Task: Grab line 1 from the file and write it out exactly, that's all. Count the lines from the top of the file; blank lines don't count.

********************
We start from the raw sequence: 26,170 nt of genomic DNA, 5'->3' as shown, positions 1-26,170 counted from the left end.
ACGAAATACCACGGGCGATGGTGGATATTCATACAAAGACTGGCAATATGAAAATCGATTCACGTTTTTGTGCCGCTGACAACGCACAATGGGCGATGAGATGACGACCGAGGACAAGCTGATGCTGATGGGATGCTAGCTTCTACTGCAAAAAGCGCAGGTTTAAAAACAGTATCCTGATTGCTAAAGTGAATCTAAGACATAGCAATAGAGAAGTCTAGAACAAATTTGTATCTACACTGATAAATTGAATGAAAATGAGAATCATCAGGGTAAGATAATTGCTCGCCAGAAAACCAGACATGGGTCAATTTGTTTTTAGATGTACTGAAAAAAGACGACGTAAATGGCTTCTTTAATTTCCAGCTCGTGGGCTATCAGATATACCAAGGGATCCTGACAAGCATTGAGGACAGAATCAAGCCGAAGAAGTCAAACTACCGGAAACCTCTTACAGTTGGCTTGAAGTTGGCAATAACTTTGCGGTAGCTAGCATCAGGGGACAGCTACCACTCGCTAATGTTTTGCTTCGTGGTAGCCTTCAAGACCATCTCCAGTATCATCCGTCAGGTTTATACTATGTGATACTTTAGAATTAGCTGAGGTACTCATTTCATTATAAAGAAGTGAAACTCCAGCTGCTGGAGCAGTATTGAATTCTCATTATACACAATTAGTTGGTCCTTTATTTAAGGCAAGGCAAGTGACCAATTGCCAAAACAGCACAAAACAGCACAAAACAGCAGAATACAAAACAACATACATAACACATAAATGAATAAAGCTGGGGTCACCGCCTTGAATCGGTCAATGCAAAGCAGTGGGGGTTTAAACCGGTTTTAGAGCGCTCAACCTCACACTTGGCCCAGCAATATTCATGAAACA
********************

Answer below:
We start from the raw sequence: 26,170 nt of genomic DNA, 5'->3' as shown, positions 1-26,170 counted from the left end.